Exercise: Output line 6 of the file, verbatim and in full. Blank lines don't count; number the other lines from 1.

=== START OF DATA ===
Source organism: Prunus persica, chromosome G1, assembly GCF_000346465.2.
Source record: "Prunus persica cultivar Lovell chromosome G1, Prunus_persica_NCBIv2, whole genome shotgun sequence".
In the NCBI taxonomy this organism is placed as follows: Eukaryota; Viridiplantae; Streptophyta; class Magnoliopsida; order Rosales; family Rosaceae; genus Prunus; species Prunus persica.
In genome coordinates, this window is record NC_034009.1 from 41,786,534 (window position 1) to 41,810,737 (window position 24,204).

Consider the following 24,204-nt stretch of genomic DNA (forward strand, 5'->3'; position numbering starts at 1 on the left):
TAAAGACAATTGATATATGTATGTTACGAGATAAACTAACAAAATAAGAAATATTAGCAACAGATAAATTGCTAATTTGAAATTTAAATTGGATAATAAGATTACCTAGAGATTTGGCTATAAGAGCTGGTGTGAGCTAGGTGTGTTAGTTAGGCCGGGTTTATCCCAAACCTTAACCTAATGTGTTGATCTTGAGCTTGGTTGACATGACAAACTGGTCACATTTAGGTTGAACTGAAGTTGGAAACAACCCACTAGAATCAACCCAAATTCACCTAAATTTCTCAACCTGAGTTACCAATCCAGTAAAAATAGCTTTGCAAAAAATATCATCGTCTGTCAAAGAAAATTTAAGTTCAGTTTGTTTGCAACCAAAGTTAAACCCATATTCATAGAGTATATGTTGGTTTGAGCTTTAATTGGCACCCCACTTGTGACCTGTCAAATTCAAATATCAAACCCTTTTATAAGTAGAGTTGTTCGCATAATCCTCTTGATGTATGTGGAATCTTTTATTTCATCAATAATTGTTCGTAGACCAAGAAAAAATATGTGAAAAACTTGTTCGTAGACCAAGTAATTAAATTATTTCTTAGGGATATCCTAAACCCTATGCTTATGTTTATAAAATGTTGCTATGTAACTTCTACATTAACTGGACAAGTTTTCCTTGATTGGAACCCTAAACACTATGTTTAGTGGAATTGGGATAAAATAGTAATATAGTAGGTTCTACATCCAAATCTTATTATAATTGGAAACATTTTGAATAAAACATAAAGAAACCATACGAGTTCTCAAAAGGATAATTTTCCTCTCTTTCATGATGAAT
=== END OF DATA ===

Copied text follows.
TAAAGACAATTGATATATGTATGTTACGAGATAAACTAACAAAATAAGAAATATTAGCAACAGATAAATTGCTAATTTGAAATTTAAATTGGATAATAAGATTACCTAGAGATTTGGCTATAAGAGCTGGTGTGAGCTAGGTGTGTTAGTTAGGCCGGGTTTATCCCAAACCTTAACCTAATGTGTTGATCTTGAGCTTGGTTGACATGACAAACTGGTCACATTTAGGTTGAACTGAAGTTGGAAACAACCCACTAGAATCAACCCAAATTCACCTAAATTTCTCAACCTGAGTTACCAATCCAGTAAAAATAGCTTTGCAAAAAATATCATCGTCTGTCAAAGAAAATTTAAGTTCAGTTTGTTTGCAACCAAAGTTAAACCCATATTCATAGAGTATATGTTGGTTTGAGCTTTAATTGGCACCCCACTTGTGACCTGTCAAATTCAAATATCAAACCCTTTTATAAGTAGAGTTGTTCGCATAATCCTCTTGATGTATGTGGAATCTTTTATTTCATCAATAATTGTTCGTAGACCAAGAAAAAATATGTGAAAAACTTGTTCGTAGACCAAGTAATTAAATTATTTCTTAGGGATATCCTAAACCCTATGCTTATGTTTATAAAATGTTGCTATGTAACTTCTACATTAACTGGACAAGTTTTCCTTGATTGGAACCCTAAACACTATGTTTAGTGGAATTGGGATAAAATAGTAATATAGTAGGTTCTACATCCAAATCTTATTATAATTGGAAACATTTTGAATAAAACATAAAGAAACCATACGAGTTCTCAAAAGGATAATTTTCCTCTCTTTCATGATGAAT